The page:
While verbal warnings are usually followed by written warnings, that may not be appropriate here. If very hostile comments are made, skipping a step in the progressive process may be appropriate.  Before taking any action beyond the initial written warning we suggest you contact your Human Resources Department or legal counsel if you have not already done so.


Uniformly enforce dress code so employees can’t wear provocative slogans to work. If it is worn only while coming to or from work, ask the employee to wear something else next time. If the employee refuses, treat it like a subsequent incident of hostile talk occurring at work. 

Advise employees to not discuss the war with customers even if the customer starts the conversation. Instruct your employees to say something like, ‘I appreciate that everyone has an opinion on this topic but to avoid causing possible hard feelings or offense, I would really rather not discuss this. I hope you understand.’  Remember, we do not want to alienate anyone. If this approach does not alleviate the problem, notify a manager to deal with the customer.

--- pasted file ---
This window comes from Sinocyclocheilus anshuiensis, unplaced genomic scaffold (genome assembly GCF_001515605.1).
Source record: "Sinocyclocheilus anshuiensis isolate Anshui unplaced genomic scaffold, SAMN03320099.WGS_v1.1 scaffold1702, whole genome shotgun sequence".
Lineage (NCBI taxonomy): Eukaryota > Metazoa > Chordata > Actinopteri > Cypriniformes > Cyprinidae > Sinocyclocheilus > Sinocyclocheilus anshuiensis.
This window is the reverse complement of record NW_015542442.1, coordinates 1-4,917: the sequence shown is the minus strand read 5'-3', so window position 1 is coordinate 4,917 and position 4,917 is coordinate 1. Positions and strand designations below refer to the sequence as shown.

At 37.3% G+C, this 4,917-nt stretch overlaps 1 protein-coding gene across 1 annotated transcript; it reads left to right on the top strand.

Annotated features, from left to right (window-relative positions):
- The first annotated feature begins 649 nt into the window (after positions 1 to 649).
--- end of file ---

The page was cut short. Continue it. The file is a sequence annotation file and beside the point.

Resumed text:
When dealing with upset customers regarding this topic, the key is to remain calm and empathetic. Remember, keeping a cool head is essential. Listen actively to the customers’ concerns and acknowledge their feelings. Respectfully assure them that we believe everyone has a right to their own opinion but to maintain a safe work environment, we ask everyone to avoid these conversations at work. 

In conclusion:

Remember, employees must follow all other employment policies while addressing this issue; using racist terms is a policy violation even if describing someone who the employee considers truly evil.

As a manager, one of your primary goals is to maintain a harmonious work environment. During any delicate situation, including discussions about the Israel-Hamas war, focus on unity and understanding. Reiterate the importance of treating all individuals with respect and sensitivity.

We encourage employers to discuss this matter with competent employment law counsel as soon as it becomes an issue, so you can make sure it is handled correctly. 

Brody and Associates regularly advises its clients on all types of labor-management issues, including union and non-union-related matters.  If we can be of assistance in this area, please contact us at info@brodyandassociates.com or 203.454.0560.